My Guess: CPSC Will OK Sale of Kid’s ATVs


Dropping Kid’s Quads Doesn’t Help Anybody.

Agency Wants To Provide Relief

After closely following the growing industry frenzy over the possibility that we won’t be able to sell kid’s ATVs  after Tuesday, I’ve come to one inescapable conclusion:

The CPSC is not going to prevent the sale of kid’s ATVs next week.

There’s a whole fistful of reasons why the big agency isn’t going to shut down sales of ATVs to kids. And there are enough loopholes and exceptions in this poorly written law for the commissioners to wriggle through, if they wish to do so.

But here’s the bottom line:  It’s more dangerous for kids to ride adult size machines than to ride smaller machines containing lead that could hurt them if they eat the stuff. Like chewing on a battery terminal or a steel frame or a valve stem.

Which is more likely: A kid chomping on a battery cable, or a small child rolling an adult size ATV? Isn’t that a no-brainer?

So, even though the Consumer Product Safety Commission (CPSC) can’t change the Feb. 10, 2009, deadline— only Congress can do that— I’m betting that you see the commissioners take action that avoids halting sales next Tuesday. You might see that action as soon as tomorrow.

Last evening, a CPSC spokesman avoided making a flat out statement that sales of kid’s quads would be permitted next week, but he came pretty close. 

“The availability of youth model ATVs is critically important to CPSC,” Scott Wolfson told me. “We are an agency that has investigated numerous deaths of young riders who jumped on adult size ATVs.  We want to protect against these tragedies by having appropriately sized youth models that are available for parents to purchase for their children.”

Noting that the commission can’t change the Feb. 10 deadline, Wolfson said the agency “is looking at other relief that it can provide.”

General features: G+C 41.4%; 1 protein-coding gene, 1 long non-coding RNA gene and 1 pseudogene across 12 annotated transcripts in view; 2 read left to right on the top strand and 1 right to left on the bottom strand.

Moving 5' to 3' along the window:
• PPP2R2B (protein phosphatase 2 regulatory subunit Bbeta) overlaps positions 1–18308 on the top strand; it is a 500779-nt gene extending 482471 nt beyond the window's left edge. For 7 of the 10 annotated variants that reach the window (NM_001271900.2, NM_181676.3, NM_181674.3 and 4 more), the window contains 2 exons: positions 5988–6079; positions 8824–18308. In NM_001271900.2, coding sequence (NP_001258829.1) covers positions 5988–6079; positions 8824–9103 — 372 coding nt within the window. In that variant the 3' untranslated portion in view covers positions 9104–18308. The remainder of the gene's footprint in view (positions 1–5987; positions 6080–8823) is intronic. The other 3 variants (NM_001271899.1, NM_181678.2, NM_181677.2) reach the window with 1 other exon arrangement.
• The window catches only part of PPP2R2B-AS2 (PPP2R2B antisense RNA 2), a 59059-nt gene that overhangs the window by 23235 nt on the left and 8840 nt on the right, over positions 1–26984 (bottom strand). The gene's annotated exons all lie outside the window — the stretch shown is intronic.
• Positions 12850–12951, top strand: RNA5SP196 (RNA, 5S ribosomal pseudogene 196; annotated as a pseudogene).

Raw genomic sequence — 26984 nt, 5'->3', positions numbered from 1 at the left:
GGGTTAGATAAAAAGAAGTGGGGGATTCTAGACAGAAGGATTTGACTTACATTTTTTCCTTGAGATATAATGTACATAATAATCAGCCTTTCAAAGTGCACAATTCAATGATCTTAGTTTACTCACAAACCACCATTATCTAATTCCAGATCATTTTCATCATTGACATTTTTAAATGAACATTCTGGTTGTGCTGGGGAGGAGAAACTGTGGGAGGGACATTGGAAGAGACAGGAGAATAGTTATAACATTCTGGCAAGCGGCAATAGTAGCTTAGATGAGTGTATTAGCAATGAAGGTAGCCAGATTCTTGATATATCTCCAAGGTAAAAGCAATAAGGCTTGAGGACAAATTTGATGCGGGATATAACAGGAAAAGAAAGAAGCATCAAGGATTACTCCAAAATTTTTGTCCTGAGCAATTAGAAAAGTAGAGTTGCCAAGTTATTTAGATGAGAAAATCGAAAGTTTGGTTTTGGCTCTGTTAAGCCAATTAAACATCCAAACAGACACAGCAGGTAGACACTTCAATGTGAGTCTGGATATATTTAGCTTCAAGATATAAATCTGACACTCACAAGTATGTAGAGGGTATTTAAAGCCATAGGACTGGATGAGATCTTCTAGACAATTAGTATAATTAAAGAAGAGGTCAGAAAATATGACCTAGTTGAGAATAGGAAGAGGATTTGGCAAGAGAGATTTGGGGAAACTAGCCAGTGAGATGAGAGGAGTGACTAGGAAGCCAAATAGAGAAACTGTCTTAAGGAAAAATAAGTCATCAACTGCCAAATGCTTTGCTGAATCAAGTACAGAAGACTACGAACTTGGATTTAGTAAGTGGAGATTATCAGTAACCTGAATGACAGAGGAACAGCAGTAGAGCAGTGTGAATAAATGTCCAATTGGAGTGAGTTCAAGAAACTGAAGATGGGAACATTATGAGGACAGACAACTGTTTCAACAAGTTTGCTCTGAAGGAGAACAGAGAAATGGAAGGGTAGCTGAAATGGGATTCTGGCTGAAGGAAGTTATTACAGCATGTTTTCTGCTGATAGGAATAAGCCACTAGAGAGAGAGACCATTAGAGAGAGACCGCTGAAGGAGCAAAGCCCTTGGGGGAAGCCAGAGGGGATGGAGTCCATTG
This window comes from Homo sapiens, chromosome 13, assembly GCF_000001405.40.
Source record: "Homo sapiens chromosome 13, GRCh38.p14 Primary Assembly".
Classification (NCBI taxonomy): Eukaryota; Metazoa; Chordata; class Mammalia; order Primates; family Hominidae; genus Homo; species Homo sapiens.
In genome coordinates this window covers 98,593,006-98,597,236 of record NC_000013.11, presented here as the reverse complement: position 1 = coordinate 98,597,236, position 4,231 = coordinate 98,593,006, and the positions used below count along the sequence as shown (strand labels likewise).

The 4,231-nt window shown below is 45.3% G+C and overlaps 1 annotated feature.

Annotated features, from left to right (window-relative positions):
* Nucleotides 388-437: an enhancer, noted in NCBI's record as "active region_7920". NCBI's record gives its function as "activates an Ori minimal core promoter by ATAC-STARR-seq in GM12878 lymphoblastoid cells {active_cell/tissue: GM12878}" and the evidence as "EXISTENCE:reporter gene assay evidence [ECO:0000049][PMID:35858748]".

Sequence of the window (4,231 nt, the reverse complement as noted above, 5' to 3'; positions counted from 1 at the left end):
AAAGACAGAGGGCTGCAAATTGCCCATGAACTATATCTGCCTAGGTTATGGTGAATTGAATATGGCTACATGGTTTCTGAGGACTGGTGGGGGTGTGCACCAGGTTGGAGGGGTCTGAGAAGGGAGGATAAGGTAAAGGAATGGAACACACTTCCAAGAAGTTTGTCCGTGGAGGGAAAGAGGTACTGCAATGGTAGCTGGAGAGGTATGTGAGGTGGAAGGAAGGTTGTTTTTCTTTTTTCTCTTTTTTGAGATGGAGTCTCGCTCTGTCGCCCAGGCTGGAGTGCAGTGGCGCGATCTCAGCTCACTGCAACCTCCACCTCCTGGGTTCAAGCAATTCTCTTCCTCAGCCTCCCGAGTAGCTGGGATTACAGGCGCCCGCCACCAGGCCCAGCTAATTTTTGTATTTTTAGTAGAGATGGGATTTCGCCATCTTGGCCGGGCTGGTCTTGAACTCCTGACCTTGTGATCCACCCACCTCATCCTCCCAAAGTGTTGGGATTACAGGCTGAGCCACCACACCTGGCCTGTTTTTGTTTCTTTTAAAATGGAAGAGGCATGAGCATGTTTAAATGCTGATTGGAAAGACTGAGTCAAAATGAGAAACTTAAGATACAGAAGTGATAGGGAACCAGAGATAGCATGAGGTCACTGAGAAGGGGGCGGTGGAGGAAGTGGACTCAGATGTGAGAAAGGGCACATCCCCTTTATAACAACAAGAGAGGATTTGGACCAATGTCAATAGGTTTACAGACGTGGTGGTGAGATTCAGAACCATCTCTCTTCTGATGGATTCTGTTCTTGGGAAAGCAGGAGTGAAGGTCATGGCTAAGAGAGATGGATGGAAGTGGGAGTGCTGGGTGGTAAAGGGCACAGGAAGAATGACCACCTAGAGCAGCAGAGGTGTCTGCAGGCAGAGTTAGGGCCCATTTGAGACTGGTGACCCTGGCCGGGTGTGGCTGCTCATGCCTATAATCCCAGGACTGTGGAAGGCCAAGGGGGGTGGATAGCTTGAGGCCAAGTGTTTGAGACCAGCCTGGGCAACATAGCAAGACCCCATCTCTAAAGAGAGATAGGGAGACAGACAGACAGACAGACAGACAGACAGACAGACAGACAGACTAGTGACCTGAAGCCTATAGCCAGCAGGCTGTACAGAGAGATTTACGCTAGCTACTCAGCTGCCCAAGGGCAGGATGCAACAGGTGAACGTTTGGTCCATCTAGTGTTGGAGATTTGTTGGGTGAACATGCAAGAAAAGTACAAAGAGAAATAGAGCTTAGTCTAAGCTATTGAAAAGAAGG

MIC’s Paul Vitrano has an easy answer for them: “Granting the petitions for temporary exclusions filed by the MIC, the SVIA and the OEMs is relief that CPSC can provide.  In the petitions, the powersports industry demonstrated, through scientific analysis as required by the CPSIA (Consumer Product Safety Improvement Act), that lead-containing components, parts and accessories of youth ATVs and motorcycles pose no risk to children.”

The CPSIA  became law last August. The law prohibits the sale of products made for children under the age of 12 that contain excessive amounts of lead, as identified in the law, after Feb. 10, 2009.

There are two provisions in the law, one covering lead paint and the second covering lead content in the total product. The content provision is especially difficult because it applies to items such as steel frames, valve stems, batteries and cables, etc.

The CPSC is considering a request by the MIC (Motorcycle Industry Council) and a host of other manufacturers and retail groups for the CPSC to put a 185-day hold on the deadline for implementation of the rule limiting lead content in accessible parts and components of the children’s products covered by the law.

A 185-day breathing period would allow dealers and OEMs to clear out used, non-current units and units that can’t be certified and other related inventory during the upcoming major selling season. At the same time, they can get the current stuff certified.